Ah, the noble RFP – an acronym so well known in email marketing that it barely needs an introduction. To be sure, we’re talking about the Request For Proposal – the document that marketers write and distribute to potential vendors that essentially invites them to audition for their business.
RFPs have long been a staple of selecting an email service provider (ESP). Every company needs one – yet every company’s needs vary. And while we may think of email as a commodity channel, there are a ton of ESPs – and they are most definitely not all one and the same.
That’s true now more than ever, as savvy digital marketers integrate email throughout their martech stack and customer data – not just for online interactions but in physical locations as well. Throw in personalization, render-on-open, audience segmentation, and a wealth of other strategies that email superstars are leveraging,
So why are you still sending out that generic RFP that’s long on assumptions and short on your actual goals?
RFPs might seem routine or even boring, but this mindset leads to missed opportunities. Your RFP is a crucial step in identifying not just any email provider but a great email provider – one that can help you deliver outsized results. But we see marketers take a run-of-the-mill approach – which leads to run-of-the-mill proposals that probably aren’t going to help you hit your goals.
With that in mind, here are three actionable tips you can use to make your next RFP shine.
1. Focus on what you need to do with email today.
Too many marketers write RFPs that are way too general. Be specific: What do you need to do right now with your email program?
Your RFP shouldn’t “think aloud” about what you might do or what tools you think you need. Nor should it make lots of assumptions about technology or an ESP’s capabilities.
Rather, your job is to state what you need to be able to do as specifically as possible. It’s the ESP’s job to tell you how they can help you achieve that.
Watch out for overly general/outdated language or language that restricts vendors in how they respond. This is especially true in the questions you ask – avoid writing them in a manner that assumes too much about a vendor’s capabilities, or that assumes all vendors do roughly the same thing.
Be detailed about what you want without making assumptions about what you think is possible. That’s much more likely to lead to an optimal match rather than “just another vendor.” And that should be one of your primary aims in this process.
2. Don’t recycle your last RFP.
Let’s face it: Writing an RFP isn’t the most exciting part of a marketer’s job. There are probably other things you’d rather tackle on your to-do list – which means it might also be tempting to dust off an older RFP from a previous process, say, five years ago and essentially reuse it. It might even seem efficient.
It’s a bad idea.
The martech landscape changes frequently and quickly. If you’re using an old RFP, you’re going to get matched up with old tech – and miss out on capabilities and companies that might be a game changer for your program.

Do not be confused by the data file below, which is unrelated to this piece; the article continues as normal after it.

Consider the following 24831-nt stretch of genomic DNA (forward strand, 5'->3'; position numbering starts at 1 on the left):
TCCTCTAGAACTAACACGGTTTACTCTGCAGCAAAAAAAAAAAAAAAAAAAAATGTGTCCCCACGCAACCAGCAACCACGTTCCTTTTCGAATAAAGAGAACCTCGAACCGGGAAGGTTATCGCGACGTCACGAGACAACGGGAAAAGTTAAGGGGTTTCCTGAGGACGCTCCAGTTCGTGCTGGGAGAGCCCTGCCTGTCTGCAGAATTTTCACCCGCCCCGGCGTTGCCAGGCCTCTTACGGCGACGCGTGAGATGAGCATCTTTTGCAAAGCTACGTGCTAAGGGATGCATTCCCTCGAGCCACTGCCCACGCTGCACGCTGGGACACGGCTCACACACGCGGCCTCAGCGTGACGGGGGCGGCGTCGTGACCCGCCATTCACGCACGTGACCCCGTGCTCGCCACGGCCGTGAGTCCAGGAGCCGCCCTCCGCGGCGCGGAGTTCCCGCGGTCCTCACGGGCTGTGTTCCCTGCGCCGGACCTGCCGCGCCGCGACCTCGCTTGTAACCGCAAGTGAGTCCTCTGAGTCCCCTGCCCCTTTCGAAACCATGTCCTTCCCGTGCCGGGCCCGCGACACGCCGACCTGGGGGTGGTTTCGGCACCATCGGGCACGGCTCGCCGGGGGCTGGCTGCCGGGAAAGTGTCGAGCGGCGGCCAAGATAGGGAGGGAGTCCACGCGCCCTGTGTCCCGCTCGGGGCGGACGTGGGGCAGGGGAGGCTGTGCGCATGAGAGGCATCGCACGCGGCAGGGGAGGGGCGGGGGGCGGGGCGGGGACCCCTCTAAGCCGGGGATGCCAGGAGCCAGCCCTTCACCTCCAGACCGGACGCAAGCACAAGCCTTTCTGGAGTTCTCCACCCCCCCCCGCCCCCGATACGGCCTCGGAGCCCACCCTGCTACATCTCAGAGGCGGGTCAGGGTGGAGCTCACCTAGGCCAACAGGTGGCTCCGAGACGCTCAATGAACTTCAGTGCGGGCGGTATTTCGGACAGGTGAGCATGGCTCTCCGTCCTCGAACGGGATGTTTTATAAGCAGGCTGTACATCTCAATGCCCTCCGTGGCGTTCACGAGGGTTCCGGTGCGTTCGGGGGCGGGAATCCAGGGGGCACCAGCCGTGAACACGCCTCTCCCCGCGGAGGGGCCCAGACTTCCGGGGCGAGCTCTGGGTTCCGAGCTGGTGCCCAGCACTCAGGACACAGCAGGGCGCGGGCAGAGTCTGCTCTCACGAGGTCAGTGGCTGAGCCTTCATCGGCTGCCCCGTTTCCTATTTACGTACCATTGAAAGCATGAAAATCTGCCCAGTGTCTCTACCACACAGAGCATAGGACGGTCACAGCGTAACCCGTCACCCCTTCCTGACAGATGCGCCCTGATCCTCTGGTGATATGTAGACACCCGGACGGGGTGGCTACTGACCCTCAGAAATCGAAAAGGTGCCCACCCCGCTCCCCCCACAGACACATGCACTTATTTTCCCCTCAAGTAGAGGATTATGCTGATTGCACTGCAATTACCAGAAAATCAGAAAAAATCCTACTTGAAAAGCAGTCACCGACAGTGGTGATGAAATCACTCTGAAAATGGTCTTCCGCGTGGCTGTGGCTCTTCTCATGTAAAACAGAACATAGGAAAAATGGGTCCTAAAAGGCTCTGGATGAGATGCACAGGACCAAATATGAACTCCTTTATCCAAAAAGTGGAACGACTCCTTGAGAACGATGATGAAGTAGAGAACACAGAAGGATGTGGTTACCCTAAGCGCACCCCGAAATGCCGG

Moreover, your needs have almost certainly changed since the last time you conducted an RFP process – if not, you probably wouldn’t be doing a new one.
Re-evaluate your needs from scratch, and build your RFP from the ground up. It’s worth it. (That’s especially true if you weren’t thrilled with the results of your last process – a recycled or one-size-fits-all RFP might be one reason why.)
If you’re tempted to reuse a previous RFP to save time, consider hiring short-term help instead. There are lots of consultants in this space who know the industry, the providers, and the process. Better to get help writing an RFP that really reflects your needs today than to recycle an RFP from yesterday.
3. Reach beyond the big players.
Nobody gets fired for hiring one of the biggest, best-known ESPs. Go pull one of them off the shelf, turn it on, and you’re done. Even if it doesn’t work out, no one’s going to blame you – you went with the “safe” name that everyone’s heard of. It’s a hard mentality to shake.
The industry is always evolving, though. Only considering the big names means you’re missing out on lots of potentially great options.
Dig deeper, and do some research. Ask marketing peers in other organizations. Try the Email Geeks Slack or other industry chats and communities. If you’re using a consultant to assist with the RFP, ask them to broaden your horizons.
Depending on the particulars of your company and its goals, there might even be a provider whose niche aligns ideally with your business.
You can certainly still include and consider the household names – go for it! But cast a wider net, and keep an open mind. The ESP landscape is more diverse and interesting than you might first think. Narrowing the field too much at the RFP stage might mean you miss out on a company (or three) that will amaze you.
That’s ultimately the goal of a good RFP, too: Gather the best information you can about your options so that you can make a smart choice that delivers maximum results.